Facebook Usage and Perceived Relationship Satisfaction Among Married Individuals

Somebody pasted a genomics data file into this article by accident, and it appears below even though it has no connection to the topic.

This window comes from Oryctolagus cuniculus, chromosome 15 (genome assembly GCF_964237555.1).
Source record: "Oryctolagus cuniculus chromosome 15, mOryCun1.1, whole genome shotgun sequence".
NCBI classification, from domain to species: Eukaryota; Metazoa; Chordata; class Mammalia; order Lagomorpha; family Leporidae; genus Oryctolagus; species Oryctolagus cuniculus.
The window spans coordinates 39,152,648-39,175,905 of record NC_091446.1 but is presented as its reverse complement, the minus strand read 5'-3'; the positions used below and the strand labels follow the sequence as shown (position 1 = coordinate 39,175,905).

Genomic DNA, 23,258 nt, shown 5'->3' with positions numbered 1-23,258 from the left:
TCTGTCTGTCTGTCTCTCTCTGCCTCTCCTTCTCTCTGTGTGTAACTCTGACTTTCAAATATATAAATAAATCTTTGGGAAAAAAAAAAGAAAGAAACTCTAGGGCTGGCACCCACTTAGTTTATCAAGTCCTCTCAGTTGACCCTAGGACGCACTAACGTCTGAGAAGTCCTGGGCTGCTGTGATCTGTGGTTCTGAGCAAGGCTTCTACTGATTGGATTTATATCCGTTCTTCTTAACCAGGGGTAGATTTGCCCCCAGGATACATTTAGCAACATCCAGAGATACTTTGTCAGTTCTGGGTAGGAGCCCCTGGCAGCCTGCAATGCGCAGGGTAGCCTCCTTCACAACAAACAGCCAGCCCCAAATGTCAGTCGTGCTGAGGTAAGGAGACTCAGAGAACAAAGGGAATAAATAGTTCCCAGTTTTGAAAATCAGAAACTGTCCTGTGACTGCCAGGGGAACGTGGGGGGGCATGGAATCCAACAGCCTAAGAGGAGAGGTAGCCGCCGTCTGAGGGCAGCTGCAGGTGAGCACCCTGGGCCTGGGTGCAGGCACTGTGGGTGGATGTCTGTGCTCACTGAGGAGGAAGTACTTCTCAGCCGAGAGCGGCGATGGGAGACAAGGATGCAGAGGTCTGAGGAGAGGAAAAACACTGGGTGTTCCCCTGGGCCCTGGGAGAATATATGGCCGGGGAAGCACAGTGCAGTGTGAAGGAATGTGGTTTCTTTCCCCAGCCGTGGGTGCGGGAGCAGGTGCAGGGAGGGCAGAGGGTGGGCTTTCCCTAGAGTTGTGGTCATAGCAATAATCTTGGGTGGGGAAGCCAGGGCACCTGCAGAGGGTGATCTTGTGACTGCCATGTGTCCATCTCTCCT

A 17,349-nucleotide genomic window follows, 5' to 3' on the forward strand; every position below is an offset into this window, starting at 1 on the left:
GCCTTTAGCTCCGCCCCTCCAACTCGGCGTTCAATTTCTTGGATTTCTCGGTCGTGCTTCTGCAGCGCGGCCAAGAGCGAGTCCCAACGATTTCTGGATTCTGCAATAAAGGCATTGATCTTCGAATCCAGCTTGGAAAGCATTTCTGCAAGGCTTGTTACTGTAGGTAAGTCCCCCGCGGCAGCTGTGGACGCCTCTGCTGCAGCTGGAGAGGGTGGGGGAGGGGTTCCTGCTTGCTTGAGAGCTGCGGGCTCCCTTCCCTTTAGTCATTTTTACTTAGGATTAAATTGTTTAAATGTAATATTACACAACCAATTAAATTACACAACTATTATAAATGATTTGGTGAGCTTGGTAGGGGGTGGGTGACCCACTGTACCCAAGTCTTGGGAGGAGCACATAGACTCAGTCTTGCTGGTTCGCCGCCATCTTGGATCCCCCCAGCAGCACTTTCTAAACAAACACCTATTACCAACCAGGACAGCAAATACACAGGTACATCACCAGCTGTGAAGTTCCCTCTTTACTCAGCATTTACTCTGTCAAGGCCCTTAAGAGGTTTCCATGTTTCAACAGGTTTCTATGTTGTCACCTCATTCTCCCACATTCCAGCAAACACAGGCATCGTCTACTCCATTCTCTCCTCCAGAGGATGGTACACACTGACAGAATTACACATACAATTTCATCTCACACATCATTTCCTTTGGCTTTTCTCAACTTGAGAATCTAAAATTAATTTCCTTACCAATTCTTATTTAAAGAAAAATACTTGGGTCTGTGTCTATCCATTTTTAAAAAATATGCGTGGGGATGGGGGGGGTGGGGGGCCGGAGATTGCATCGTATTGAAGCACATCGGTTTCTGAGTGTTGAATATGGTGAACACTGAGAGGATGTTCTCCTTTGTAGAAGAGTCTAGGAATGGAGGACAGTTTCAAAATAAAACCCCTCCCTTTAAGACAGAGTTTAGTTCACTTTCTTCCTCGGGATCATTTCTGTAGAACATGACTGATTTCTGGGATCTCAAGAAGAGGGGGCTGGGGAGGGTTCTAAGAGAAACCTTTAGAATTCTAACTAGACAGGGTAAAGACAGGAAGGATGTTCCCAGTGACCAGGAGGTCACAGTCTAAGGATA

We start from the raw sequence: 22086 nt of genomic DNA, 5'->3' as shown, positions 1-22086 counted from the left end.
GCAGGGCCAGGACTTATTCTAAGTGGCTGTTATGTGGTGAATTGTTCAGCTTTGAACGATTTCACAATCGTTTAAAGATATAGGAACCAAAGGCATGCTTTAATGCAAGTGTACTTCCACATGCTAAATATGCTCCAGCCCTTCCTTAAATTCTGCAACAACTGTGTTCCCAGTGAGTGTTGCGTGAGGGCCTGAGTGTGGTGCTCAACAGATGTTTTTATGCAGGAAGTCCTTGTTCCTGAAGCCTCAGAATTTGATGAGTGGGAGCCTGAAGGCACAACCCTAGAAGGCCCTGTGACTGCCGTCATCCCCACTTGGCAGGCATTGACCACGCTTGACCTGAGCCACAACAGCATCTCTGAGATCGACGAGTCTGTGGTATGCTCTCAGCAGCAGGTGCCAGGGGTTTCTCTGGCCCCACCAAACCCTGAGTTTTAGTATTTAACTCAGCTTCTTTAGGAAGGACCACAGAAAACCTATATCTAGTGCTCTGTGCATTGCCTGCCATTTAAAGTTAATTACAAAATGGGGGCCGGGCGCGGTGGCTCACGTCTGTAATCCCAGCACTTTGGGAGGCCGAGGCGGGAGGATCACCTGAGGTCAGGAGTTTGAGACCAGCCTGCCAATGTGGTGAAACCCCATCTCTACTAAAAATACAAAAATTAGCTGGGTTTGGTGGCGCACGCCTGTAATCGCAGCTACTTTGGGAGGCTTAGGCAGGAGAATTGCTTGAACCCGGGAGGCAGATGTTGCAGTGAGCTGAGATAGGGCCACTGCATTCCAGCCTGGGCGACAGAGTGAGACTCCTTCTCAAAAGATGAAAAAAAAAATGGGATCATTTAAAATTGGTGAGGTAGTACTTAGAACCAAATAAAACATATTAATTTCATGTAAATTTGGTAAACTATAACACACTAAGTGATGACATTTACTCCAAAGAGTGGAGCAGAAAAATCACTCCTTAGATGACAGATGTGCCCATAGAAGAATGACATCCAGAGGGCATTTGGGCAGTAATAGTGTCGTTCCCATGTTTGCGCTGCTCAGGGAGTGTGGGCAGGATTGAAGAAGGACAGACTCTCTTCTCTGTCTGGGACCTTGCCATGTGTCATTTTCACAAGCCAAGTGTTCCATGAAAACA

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Current research on the effects of social media usage on adults has exploded within the last 2 decades, yielding a variety of results and spawning a multitude of further studies. The present study sought to evaluate how social networking site (SNS) usage, specifically Facebook, affects the perceived marital satisfaction of a sample of married, heterosexual adults. Population. All participants (N = 293) were recruited through online platforms (Mage = 30.62, SD = 9.51; 29.3% female). All participants were married heterosexuals with the average number of years married was 6.94 years (SD = 8.11). Of those sampled, 37 (12.6%) had not previously used Facebook, and 256 (87.4%) had previously used Facebook to some extent. Method. This investigative study used an online survey in which respondents provided demographic information and answered a series of questions from the Couples Satisfaction Index (CSI-32) pertaining to their satisfaction in their marriages. Descriptive statistics of the key independent and dependent variables, as well as of the demographic statistics, were produced. Second, a correlation analysis was used to assess if among individuals who use Facebook if there is an inverse relationship between amounts of Facebook usage and relationship satisfaction. Third, an analysis of variance (ANOVA) was used to assess if there was an interaction between sex and Facebook usage (measured as a binary yes/no variable) on relationship satisfaction. Finally, pairwise comparisons (f-tests) were used to assess where there were male–female differences in relationship satisfaction based on Facebook usage. Results. The purpose of the present research was to investigate whether Facebook usage predicted relationship satisfaction. The current results provided partial support for the aforementioned hypotheses. First, among individuals who use Facebook, there was a marginal inverse relationship between the amounts of Facebook usage and relationship satisfaction. Second, Facebook usage predicted marital satisfaction differently for men and women. Specifically, the results indicated that among regular Facebook users, women had greater relationship satisfaction than men. However, among those that did not use Facebook regularly, no difference in relationship satisfaction between men and women was discovered. Moreover, regular Facebook usage did not predict women’s relationship satisfaction. However, regular Facebook usage did predict less relationship satisfaction among men. Discussion. Limitations to this study are explored. Further research is necessary to examine how other factors besides marriage affect SNS usage and marital satisfaction.
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